INDIANAPOLIS - After Indianapolis saw a particularly violent year in 2013, city and police officials are backing a proposal to significantly toughen sentencing laws for people who use firearms to commit crimes.
A bill authored by Indiana State Senator James Merritt (R-Indianapolis) would allow courts to tack an additional five years onto mandatory minimum sentences for anyone who used a firearm to commit burglary or a felony offense.
That bill, Senate Bill 226, was introduced on Jan. 7 and has only begun to wind its way through the legislative process.
In the meantime, Indianapolis Mayor Greg Ballard, Public Safety Director Troy Riggs and IMPD Chief Rick Hite are saying violent criminals aren't spending enough time in prison. They point to recent cases as proof:
Shamus Patton, who received an eight-year prison sentence for shooting nine people during Black Expo, served only two years and eight months in prison.
Alexander Dupree, sentenced to 16-years for armed robbery, criminal confinement and a handgun violation, served just two years and two months in prison.
Late last month, Dupree and 10 others were arrested for two violent home break-ins in which police said the victims were raped, robbed and confined for hours.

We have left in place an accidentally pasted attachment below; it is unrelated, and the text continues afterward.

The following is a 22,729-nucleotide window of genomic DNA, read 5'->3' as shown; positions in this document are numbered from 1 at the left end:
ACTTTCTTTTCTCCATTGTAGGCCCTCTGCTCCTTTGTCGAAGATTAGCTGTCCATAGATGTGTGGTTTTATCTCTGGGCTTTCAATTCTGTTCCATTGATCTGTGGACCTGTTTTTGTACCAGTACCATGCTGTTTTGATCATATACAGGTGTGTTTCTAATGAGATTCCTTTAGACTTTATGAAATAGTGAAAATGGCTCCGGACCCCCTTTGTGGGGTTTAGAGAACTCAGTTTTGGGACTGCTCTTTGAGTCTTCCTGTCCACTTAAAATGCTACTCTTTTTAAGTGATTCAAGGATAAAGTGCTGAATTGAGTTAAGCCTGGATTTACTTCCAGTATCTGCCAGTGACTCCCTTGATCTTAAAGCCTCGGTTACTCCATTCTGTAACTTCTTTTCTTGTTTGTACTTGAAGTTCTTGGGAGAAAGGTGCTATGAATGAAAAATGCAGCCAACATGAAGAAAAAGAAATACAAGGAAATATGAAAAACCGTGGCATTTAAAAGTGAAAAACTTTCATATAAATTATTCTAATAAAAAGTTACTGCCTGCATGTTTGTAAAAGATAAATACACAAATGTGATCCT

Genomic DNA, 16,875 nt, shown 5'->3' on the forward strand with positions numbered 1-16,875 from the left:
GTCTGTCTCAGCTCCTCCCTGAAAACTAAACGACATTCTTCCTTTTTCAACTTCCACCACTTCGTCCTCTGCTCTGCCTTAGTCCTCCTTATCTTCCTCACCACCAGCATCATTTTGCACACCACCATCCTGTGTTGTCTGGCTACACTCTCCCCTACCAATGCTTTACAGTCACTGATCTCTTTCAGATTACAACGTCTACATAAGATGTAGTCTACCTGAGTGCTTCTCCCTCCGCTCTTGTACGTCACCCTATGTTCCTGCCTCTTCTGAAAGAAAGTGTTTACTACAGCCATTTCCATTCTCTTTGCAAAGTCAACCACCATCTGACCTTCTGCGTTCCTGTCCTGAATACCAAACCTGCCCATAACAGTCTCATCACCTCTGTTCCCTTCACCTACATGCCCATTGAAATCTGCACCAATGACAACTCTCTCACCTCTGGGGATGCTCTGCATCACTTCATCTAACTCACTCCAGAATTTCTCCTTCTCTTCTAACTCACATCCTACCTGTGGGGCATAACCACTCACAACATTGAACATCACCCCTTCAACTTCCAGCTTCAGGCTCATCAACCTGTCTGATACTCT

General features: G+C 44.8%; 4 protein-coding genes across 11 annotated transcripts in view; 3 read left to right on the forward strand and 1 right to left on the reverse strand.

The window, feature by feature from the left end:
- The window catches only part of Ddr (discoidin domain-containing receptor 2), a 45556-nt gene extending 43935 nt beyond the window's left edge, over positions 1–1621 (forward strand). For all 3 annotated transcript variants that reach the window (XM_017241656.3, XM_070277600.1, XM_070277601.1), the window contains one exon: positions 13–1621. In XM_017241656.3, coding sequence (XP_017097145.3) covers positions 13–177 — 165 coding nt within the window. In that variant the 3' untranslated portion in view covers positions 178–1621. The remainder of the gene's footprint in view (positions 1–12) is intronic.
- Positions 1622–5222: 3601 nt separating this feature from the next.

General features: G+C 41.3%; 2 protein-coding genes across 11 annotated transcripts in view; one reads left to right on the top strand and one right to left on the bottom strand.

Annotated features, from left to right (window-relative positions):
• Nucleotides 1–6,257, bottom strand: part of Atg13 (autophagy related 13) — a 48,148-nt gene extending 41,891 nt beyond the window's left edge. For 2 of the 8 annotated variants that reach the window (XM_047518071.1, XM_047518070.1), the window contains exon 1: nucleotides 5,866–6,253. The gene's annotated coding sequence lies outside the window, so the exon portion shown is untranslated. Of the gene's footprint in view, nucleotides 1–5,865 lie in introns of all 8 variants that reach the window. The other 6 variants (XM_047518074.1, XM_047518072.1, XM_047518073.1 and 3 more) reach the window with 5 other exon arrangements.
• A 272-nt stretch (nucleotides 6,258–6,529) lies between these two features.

Riggs said the Patton and Dupree serve as textbook examples of the city's high crime rate and the need for mandatory minimum sentences.
"Individuals that spend very little time in prison – and they were sentenced to a much longer time in prison – I think that's a travesty," Riggs said. "And as a result, people are dying in Indianapolis."
Over the past two years, metro police have investigated 759 non-fatal shootings. Furthermore, police said that 55 percent of the victims refused to cooperate with the investigation, telling police they would take care of it themselves.
But State Senator Greg Taylor (D-Indianapolis), Merritt's counterpoint on the northwest side of the city, isn't convinced increased mandatory minimum sentences will solve the problem.
"Supposedly, this is supposed to be some remedy to the issue we're having in Marion County," Taylor said. "Although it's good to have the law, I don't think these people that are committing these crimes care what their time in prison is going to be like."
Senate Bill 226 had a first reading Jan. 9 by the Indiana Senate Committee on Corrections and Criminal Law.